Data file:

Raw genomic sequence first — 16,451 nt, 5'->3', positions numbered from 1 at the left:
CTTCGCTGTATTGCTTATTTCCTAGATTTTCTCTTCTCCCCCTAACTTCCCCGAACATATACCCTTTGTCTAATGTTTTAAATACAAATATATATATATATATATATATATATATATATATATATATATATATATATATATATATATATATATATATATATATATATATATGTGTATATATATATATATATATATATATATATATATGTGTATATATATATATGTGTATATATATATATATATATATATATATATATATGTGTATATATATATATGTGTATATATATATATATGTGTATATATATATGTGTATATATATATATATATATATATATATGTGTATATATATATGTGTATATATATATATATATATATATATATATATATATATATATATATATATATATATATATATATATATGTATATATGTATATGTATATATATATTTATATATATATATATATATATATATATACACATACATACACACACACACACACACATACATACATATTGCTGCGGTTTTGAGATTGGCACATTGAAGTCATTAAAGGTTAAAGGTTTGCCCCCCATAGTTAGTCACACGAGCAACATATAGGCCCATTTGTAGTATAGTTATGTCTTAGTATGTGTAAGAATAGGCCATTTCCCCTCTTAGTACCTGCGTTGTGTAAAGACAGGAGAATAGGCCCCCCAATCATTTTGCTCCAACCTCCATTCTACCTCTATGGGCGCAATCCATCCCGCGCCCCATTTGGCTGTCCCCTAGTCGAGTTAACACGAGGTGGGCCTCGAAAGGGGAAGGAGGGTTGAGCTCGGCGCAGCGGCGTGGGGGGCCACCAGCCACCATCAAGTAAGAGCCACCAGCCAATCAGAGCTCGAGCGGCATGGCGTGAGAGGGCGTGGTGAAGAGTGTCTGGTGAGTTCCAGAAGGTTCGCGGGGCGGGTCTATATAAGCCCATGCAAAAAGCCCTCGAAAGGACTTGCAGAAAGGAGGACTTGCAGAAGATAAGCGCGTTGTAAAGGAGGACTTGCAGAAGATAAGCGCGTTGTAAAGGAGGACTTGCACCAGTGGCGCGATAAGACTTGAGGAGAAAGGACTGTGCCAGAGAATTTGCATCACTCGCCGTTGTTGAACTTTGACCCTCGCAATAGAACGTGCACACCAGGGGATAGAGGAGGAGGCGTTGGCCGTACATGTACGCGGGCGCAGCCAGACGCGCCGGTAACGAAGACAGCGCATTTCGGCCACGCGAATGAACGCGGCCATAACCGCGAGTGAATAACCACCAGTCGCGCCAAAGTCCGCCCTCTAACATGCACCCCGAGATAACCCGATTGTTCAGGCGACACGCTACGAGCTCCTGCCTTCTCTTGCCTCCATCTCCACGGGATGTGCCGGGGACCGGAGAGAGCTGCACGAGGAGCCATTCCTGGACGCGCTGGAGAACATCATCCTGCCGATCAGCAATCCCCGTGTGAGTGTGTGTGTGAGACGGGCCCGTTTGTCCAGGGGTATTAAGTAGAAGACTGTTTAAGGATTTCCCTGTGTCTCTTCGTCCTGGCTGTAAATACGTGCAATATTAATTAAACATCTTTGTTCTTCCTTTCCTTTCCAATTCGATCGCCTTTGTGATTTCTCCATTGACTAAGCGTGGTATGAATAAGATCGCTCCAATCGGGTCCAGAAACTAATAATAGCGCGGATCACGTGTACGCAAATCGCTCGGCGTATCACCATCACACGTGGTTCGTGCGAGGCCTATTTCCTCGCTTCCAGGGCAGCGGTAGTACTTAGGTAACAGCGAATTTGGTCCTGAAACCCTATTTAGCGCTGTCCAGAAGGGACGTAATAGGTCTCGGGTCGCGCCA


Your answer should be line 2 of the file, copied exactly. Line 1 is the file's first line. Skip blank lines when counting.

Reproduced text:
CTTCGCTGTATTGCTTATTTCCTAGATTTTCTCTTCTCCCCCTAACTTCCCCGAACATATACCCTTTGTCTAATGTTTTAAATACAAATATATATATATATATATATATATATATATATATATATATATATATATATATATATATATATATATATATATATATATATATATGTGTATATATATATATATATATATATATATATATATGTGTATATATATATATGTGTATATATATATATATATATATATATATATATATGTGTATATATATATATGTGTATATATATATATATGTGTATATATATATGTGTATATATATATATATATATATATATATGTGTATATATATATGTGTATATATATATATATATATATATATATATATATATATATATATATATATATATATATATATATATATGTATATATGTATATGTATATATATATTTATATATATATATATATATATATATATACACATACATACACACACACACACACACATACATACATATTGCTGCGGTTTTGAGATTGGCACATTGAAGTCATTAAAGGTTAAAGGTTTGCCCCCCATAGTTAGTCACACGAGCAACATATAGGCCCATTTGTAGTATAGTTATGTCTTAGTATGTGTAAGAATAGGCCATTTCCCCTCTTAGTACCTGCGTTGTGTAAAGACAGGAGAATAGGCCCCCCAATCATTTTGCTCCAACCTCCATTCTACCTCTATGGGCGCAATCCATCCCGCGCCCCATTTGGCTGTCCCCTAGTCGAGTTAACACGAGGTGGGCCTCGAAAGGGGAAGGAGGGTTGAGCTCGGCGCAGCGGCGTGGGGGGCCACCAGCCACCATCAAGTAAGAGCCACCAGCCAATCAGAGCTCGAGCGGCATGGCGTGAGAGGGCGTGGTGAAGAGTGTCTGGTGAGTTCCAGAAGGTTCGCGGGGCGGGTCTATATAAGCCCATGCAAAAAGCCCTCGAAAGGACTTGCAGAAAGGAGGACTTGCAGAAGATAAGCGCGTTGTAAAGGAGGACTTGCAGAAGATAAGCGCGTTGTAAAGGAGGACTTGCACCAGTGGCGCGATAAGACTTGAGGAGAAAGGACTGTGCCAGAGAATTTGCATCACTCGCCGTTGTTGAACTTTGACCCTCGCAATAGAACGTGCACACCAGGGGATAGAGGAGGAGGCGTTGGCCGTACATGTACGCGGGCGCAGCCAGACGCGCCGGTAACGAAGACAGCGCATTTCGGCCACGCGAATGAACGCGGCCATAACCGCGAGTGAATAACCACCAGTCGCGCCAAAGTCCGCCCTCTAACATGCACCCCGAGATAACCCGATTGTTCAGGCGACACGCTACGAGCTCCTGCCTTCTCTTGCCTCCATCTCCACGGGATGTGCCGGGGACCGGAGAGAGCTGCACGAGGAGCCATTCCTGGACGCGCTGGAGAACATCATCCTGCCGATCAGCAATCCCCGTGTGAGTGTGTGTGTGAGACGGGCCCGTTTGTCCAGGGGTATTAAGTAGAAGACTGTTTAAGGATTTCCCTGTGTCTCTTCGTCCTGGCTGTAAATACGTGCAATATTAATTAAACATCTTTGTTCTTCCTTTCCTTTCCAATTCGATCGCCTTTGTGATTTCTCCATTGACTAAGCGTGGTATGAATAAGATCGCTCCAATCGGGTCCAGAAACTAATAATAGCGCGGATCACGTGTACGCAAATCGCTCGGCGTATCACCATCACACGTGGTTCGTGCGAGGCCTATTTCCTCGCTTCCAGGGCAGCGGTAGTACTTAGGTAACAGCGAATTTGGTCCTGAAACCCTATTTAGCGCTGTCCAGAAGGGACGTAATAGGTCTCGGGTCGCGCCA